Recently Amanda, a member of Friendly Planet’s Marketing Team, traveled to Hong Kong to try some of the culinary wonders that the city has to offer. Check out some of her favorite foods and dining experience below!
A few months ago, I traveled to Hong Kong for the first time. It was interesting in that it was so familiar and so different at the same time. The high-rises and modernity of this world class city took me right back to when I visited Manhattan as a high school kid. The hurried crowds and bustling streets, the veritable maze of roads and alleys, the way the buildings soared overhead into the clouds—making you dizzy if you stared up too long! English is even widely spoken there because it’s a former British colony. But having never been to China, there was a cultural element buzzing beneath the light shows and skyscrapers that I wasn’t expecting. And nowhere did that perfect blend of ancient culture and today’s fast-paced world come to life more vividly than the food.
And let’s be honest: I LOVED the food. Each dish masterfully blended thousands of years of Chinese history with the modern setting it was being served in. Food that had comforted diners and impressed royalty for centuries was served daily—from food carts amid bustling night markets and in 5-Star restaurants overlooking the postcard perfect Victoria Harbor. We ate so much that it would be impossible to narrow it down to a single favorite. So here are five delicious things I indulged in—and that you shouldn’t skip!—when visiting Hong Kong.
Dim Sum at a local restaurant. Dim sum is a style of Chinese dining where small-bites are served to the table in little steamer baskets and together with tea, they form a full brunch. One of my favorite experiences was eating at a local restaurant with my tour group. The kind of place your family might go on a Saturday afternoon for a meal together, a restaurant filled with the sounds of chatting, dishes clanking, and laughter.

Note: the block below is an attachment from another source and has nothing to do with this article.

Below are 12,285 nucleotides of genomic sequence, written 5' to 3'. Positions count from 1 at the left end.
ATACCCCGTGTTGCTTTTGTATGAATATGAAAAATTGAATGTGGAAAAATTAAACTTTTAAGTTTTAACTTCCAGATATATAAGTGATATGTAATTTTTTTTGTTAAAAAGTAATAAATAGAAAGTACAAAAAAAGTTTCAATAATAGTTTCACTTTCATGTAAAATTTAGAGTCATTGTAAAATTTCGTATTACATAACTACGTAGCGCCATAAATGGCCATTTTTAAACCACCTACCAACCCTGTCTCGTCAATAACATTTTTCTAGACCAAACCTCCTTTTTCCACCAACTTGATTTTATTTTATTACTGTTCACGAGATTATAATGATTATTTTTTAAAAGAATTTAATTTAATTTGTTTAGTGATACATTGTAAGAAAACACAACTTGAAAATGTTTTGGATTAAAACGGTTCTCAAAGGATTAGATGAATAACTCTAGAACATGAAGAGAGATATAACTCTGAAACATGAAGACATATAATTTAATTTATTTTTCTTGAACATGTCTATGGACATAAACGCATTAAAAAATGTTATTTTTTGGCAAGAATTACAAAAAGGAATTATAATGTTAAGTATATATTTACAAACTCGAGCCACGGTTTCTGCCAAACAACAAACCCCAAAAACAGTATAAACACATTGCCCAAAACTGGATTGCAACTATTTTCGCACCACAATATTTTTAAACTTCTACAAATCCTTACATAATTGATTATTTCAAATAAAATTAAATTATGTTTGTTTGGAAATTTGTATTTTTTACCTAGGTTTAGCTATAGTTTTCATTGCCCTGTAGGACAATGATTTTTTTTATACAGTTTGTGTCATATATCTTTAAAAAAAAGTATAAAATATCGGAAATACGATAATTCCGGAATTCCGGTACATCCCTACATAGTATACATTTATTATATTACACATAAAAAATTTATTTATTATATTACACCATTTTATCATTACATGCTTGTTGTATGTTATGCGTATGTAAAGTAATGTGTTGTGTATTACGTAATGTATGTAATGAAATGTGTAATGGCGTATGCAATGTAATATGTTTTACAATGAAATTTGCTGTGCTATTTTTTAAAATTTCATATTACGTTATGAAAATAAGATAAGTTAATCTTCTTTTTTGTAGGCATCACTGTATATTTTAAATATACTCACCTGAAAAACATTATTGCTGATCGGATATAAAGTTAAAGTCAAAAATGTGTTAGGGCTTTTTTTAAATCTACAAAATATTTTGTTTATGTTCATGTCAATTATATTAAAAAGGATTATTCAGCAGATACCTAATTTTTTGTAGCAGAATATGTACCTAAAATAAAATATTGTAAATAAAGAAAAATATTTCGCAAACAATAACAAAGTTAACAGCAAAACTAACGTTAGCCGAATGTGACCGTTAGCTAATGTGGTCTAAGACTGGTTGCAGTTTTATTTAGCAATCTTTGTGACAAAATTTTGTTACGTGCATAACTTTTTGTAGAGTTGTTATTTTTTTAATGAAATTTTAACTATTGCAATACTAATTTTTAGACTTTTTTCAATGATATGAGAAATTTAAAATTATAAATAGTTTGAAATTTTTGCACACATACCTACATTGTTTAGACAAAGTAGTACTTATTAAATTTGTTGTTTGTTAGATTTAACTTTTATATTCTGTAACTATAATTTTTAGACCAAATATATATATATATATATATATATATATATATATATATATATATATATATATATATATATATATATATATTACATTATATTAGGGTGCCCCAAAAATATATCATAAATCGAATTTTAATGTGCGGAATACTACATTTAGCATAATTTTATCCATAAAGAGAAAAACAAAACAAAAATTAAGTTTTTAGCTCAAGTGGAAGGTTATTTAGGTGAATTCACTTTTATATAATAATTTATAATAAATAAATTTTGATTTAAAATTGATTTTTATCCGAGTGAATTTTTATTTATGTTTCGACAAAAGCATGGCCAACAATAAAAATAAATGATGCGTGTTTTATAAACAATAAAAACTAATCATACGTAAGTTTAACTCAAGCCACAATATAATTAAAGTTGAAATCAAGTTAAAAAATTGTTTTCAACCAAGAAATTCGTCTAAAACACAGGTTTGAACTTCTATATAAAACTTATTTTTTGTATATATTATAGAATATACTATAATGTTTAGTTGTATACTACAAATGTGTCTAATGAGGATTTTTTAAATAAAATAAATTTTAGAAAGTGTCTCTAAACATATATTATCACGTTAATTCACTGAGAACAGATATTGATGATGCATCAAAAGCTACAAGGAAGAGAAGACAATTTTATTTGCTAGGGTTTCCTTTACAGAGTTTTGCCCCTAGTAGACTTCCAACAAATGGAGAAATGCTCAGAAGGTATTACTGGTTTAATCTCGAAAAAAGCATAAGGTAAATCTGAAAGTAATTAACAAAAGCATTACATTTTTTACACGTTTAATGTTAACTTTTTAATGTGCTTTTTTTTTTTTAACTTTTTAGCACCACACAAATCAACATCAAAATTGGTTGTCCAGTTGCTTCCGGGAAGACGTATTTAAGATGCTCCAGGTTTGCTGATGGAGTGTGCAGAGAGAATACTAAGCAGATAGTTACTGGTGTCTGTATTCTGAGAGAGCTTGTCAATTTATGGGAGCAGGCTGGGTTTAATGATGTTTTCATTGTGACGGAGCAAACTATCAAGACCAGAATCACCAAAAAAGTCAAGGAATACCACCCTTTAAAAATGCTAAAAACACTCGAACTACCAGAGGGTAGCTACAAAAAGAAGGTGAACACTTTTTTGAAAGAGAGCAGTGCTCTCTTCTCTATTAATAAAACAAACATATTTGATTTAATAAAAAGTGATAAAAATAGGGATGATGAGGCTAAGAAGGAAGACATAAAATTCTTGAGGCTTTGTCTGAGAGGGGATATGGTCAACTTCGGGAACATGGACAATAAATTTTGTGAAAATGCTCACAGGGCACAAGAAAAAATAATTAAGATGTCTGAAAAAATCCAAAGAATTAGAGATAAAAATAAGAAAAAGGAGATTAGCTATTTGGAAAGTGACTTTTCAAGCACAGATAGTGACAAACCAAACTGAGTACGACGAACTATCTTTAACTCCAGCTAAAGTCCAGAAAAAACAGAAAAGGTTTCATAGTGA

Here, our guide ordered for us and as soon as we could finish pouring the hot tea from the silver teapot into our little white mugs—the food began to show up. Barbecued pork buns, soup dumplings and shaomai (steamed pork and prawn dumplings) were followed by turnip cakes, congee, and spring rolls. Each dish a little different than the last. It felt like the food kept coming for hours!
Rice Noodle Rolls for breakfast. Rice noodle rolls, or ju cheong fun in Cantonese, win the prize for “food I didn’t know existed before this trip but I now absolutely love.” This unassuming dish is a favorite in Hong Kong and other areas in Southern China and is made from steamed rice noodles. They can come filled with beef, shrimp, or veggies. Plain noodles are usually topped with soy sauce, peanut butter sauce, and sesame seeds. For me, no fancy fillings needed. The plain noodles were delicious and I could eat them every day!
During our foodie walking tour of Sham Shui Po, a district of Hong Kong known for its street food, we stopped off to pick up a plate. Eating from street stalls is always a treat. The surrounding market was packed! We watched a woman cook the noodles, steaming and then rolling them into dishes for the crowd that had gathered in a line.
Fine dining at Harbour City. Once during your trip to Hong Kong, you should find yourself a fancy restaurant to dine at. That way you get the chance to compare the casual fare you’ve indulged in so far to “fit for a king” dishes. So, that’s exactly what we did! Donning our cutest little black dresses, my group ventured over to Harbour City to eat at Xihe Yayuan, one of the many fine dining options there. Harbour City is the largest shopping mall in Hong Kong. It is located along Victoria Harbor and boasts hundreds of luxury shops—from Zara and Valentino to Armani, Coach, and Prada.